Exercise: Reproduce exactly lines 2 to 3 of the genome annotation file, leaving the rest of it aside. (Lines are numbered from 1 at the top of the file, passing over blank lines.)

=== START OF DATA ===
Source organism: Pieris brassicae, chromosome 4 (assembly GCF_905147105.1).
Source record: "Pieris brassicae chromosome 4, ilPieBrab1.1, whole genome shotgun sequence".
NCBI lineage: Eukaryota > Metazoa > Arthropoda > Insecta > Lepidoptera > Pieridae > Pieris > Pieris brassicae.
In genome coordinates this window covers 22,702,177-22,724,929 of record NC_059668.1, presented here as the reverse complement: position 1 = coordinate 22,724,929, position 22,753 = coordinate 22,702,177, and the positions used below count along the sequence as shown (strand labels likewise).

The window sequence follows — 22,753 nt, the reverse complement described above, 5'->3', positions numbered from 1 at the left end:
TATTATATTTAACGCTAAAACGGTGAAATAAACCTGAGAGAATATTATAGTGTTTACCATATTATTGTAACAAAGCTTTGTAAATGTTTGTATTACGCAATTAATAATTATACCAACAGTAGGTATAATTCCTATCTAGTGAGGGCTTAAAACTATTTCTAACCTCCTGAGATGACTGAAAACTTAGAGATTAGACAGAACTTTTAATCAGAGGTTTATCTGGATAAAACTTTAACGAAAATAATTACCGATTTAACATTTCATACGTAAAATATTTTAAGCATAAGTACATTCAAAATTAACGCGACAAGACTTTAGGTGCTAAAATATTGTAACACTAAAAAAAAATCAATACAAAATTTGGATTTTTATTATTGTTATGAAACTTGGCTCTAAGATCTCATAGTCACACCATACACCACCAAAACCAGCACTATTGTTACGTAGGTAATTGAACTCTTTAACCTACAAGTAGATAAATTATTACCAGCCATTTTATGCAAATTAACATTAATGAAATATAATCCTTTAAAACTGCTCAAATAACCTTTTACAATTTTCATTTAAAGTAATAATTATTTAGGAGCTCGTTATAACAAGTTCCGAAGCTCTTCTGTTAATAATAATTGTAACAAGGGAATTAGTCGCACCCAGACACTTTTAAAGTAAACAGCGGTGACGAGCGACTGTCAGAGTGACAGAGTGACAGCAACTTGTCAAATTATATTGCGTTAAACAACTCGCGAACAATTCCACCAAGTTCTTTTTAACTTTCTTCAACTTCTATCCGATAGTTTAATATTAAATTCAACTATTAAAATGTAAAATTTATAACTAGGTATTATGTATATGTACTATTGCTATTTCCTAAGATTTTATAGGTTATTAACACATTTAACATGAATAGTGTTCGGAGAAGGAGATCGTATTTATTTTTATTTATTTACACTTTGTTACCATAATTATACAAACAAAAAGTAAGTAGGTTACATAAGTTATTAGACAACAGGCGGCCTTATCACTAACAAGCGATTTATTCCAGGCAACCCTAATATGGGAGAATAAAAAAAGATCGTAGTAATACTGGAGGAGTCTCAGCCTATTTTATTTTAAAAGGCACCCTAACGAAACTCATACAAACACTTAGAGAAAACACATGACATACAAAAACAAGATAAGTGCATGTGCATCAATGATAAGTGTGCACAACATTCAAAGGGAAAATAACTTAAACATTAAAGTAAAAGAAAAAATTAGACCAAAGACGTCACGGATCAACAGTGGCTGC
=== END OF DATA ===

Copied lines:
Source record: "Pieris brassicae chromosome 4, ilPieBrab1.1, whole genome shotgun sequence".
NCBI lineage: Eukaryota > Metazoa > Arthropoda > Insecta > Lepidoptera > Pieridae > Pieris > Pieris brassicae.